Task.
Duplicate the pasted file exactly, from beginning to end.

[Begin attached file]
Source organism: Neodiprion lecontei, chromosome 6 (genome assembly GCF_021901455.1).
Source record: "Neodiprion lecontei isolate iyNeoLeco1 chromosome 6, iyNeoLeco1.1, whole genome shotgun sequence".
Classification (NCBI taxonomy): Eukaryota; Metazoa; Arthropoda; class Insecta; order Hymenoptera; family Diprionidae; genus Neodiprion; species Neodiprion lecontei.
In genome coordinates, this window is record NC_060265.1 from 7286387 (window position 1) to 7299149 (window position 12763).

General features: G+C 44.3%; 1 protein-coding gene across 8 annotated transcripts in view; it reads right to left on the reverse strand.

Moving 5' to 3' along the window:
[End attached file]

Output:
Source organism: Neodiprion lecontei, chromosome 6 (genome assembly GCF_021901455.1).
Source record: "Neodiprion lecontei isolate iyNeoLeco1 chromosome 6, iyNeoLeco1.1, whole genome shotgun sequence".
Classification (NCBI taxonomy): Eukaryota; Metazoa; Arthropoda; class Insecta; order Hymenoptera; family Diprionidae; genus Neodiprion; species Neodiprion lecontei.
In genome coordinates, this window is record NC_060265.1 from 7286387 (window position 1) to 7299149 (window position 12763).

General features: G+C 44.3%; 1 protein-coding gene across 8 annotated transcripts in view; it reads right to left on the reverse strand.

Moving 5' to 3' along the window: